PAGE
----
Now, let's dive into The Death of Superman.
-----------------The Destruction of Masculinity-----------------
The first scene of the movie encompasses perfectly the old school simplicity married with a solid actual meaningfulness and depth of DC movies. It could be seen as just another intervention of Superman, a “business as usual” scene which abruptly ends with the title unexpectedly announcing “The Death of Superman.” In this case it would represent an unforeseen threat, a cloud in the middle of a blue sky, but of course we can also look at this scene as the very depiction of the creation of the problem, of Superman's relationship with humanity/metropolis reaching some kind of limit. (Number 8 of my clues of a subtext).
A bunch of criminals have captured the mayor. Why would someone kidnap a mayor, I don’t know. The scene ends on a very funny one-liner by Sup: “No one tears my city apart and gets away with it.”
There are two important things here:
- Superman becomes the Mayor. “MY city.”
- “and gets away with it” is a silly thing to add because it means Superman is fine with people destroying Metropolis as long as he can kick their asses afterwards.
…that which is exactly what happens during this introduction. Bad guys blow some stuff up, wound several cops, until Superman heroically arrives when they threaten a beautiful young woman.
The superhero chooses a very specific moment to intervene, the moment at which it is going to make him look like the alpha male, the ultimate protector of women against… other men. He doesn’t appear in order to save the mayor, he appears to save the gorgeous woman… and from a phallic tentacle with that.
What’s truly happening here is that the kryptonian is in a fight with Metropolis men. He sees them as rivals and hates them because on an equal foot (when he is Clark Kent) they surpass him on every level. He thus emasculates them as Superman and they fight back as best as they can.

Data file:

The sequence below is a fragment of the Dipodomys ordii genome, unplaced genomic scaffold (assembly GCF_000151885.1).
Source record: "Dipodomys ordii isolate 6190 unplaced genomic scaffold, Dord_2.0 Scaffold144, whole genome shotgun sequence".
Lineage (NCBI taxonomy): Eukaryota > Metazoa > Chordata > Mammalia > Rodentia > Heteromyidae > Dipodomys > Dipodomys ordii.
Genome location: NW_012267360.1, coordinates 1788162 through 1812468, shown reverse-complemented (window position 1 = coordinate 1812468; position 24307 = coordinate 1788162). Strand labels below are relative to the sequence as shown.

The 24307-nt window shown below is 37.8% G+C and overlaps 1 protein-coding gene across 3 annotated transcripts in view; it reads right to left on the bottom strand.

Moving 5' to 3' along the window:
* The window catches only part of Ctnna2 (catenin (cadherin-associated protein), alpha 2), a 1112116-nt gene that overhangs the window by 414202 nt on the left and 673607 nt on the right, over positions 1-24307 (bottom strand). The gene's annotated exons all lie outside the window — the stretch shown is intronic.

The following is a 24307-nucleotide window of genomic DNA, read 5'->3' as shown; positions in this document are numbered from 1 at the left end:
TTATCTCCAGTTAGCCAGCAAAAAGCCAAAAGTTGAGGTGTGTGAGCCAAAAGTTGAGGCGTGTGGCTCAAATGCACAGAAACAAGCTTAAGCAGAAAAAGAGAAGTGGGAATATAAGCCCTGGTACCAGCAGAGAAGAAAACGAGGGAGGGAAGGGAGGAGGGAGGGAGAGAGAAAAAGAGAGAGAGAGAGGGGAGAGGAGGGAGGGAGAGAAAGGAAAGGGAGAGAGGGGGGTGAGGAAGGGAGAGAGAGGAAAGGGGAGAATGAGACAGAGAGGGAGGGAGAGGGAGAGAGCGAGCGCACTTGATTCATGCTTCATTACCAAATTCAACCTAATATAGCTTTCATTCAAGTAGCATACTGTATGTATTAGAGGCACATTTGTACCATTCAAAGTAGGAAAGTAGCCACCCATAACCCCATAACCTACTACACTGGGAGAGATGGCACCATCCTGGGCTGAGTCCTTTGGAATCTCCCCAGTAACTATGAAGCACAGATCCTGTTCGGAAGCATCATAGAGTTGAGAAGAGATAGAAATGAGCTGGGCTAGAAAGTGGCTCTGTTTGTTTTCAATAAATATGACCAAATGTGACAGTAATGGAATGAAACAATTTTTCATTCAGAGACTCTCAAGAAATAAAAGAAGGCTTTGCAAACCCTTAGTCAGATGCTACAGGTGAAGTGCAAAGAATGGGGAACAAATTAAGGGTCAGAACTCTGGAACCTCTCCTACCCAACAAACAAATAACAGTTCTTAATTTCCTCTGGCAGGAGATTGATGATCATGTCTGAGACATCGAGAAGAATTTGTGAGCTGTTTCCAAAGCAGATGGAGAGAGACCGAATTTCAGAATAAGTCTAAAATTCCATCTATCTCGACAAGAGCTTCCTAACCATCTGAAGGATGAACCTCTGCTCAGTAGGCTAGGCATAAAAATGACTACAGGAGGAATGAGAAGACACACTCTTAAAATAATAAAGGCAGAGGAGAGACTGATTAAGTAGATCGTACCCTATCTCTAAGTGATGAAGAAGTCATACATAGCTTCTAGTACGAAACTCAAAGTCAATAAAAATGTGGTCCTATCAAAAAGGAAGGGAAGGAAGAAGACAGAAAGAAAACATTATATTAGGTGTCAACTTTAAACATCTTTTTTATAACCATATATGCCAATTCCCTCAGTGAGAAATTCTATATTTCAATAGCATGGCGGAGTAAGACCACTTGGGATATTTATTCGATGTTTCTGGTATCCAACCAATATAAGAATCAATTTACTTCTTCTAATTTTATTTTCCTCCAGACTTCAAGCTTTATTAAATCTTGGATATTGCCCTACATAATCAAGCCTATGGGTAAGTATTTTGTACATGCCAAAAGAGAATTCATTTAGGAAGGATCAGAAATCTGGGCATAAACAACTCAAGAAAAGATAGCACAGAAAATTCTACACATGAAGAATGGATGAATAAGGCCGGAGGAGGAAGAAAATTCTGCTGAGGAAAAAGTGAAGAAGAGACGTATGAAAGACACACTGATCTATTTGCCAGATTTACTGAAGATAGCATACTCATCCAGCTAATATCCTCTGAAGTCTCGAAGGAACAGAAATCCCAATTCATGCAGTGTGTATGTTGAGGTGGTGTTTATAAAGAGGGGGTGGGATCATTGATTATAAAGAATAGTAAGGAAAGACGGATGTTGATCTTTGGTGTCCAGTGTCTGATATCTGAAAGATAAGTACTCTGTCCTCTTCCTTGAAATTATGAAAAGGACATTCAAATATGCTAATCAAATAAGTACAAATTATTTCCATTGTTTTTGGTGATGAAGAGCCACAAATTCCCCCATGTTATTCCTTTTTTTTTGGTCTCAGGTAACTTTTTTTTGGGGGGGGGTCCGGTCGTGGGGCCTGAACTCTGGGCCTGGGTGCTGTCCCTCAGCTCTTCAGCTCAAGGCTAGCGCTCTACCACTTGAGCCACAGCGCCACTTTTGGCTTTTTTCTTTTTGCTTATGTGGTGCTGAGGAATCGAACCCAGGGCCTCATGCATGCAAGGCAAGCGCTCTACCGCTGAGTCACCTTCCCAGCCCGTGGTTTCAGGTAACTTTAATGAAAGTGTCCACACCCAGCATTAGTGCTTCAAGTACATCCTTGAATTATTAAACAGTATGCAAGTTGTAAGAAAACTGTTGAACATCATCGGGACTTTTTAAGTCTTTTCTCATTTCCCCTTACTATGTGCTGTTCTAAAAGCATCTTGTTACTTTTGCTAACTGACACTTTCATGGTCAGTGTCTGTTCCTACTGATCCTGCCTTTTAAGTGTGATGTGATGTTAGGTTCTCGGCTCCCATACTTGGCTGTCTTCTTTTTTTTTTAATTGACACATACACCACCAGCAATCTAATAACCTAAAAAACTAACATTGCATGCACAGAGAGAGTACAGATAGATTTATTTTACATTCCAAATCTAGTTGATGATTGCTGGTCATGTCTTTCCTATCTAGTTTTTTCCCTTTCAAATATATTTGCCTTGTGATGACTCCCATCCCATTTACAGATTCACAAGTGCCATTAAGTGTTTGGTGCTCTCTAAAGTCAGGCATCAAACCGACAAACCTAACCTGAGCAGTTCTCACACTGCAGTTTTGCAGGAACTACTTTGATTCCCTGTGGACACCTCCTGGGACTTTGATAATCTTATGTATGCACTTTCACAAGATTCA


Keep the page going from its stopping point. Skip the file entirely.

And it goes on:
Truly, the criminals are not here to kidnap the mayor, they’re here to confront Superman. They’re not aware of it because it’s actually Lex Luthor who’s behind the initiative. The whole incident is an attempt at either killing the superhuman or at least at proving that he is not invincible. That’s why the criminals are armed with the best pieces of existing weaponry. Luthor stole them from a lab and now wants to try them on Superman. If truly their goal was to abduct the mayor, they really chose a stupidly loud and noticeable approach.
I wouldn't be surprised if the whole thing was actually mostly planned. The mayor and his wife look bored out of their mind. The teleporter doesn't work (I know Superman is convinced he is responsible for its dysfunction). And Luthor will be exonerated for his crimes at the end of the story.
This is the last stand of a dying masculinity. All men have been “saved” that is to say infantilised, humiliated or emasculated by Superman. He slowly and patiently made the demonstration of their uselessness. You cannot compete for a woman with a man who saved your life.
The kidnapping of the mayor is superbly ambivalent because it suggests that, in the eyes of the criminals, the man is still important. So, their threat is actually a protection from Superman’s influence, they are asserting the Mayor’s authority and usefulness… by kidnapping him. I know, it’s funny.
They fail though, as the scene ends with Superman stating “Nobody tears MY CITY apart...” Metropolis is now his. From that moment, there isn’t one man or woman who is not under Superman’s chaperonage.
Saying that the stupid thugs’ assault represents the last stand of masculinity sounds a bit degrading but it is not a metaphor for masculinity but what’s left of it.
- Get Mr. Mayor and his better half out of there, before we get trouble from the man upstairs.
- Didn’t know you was a believer boss.
- That ain’t the man upstairs I’m talking about.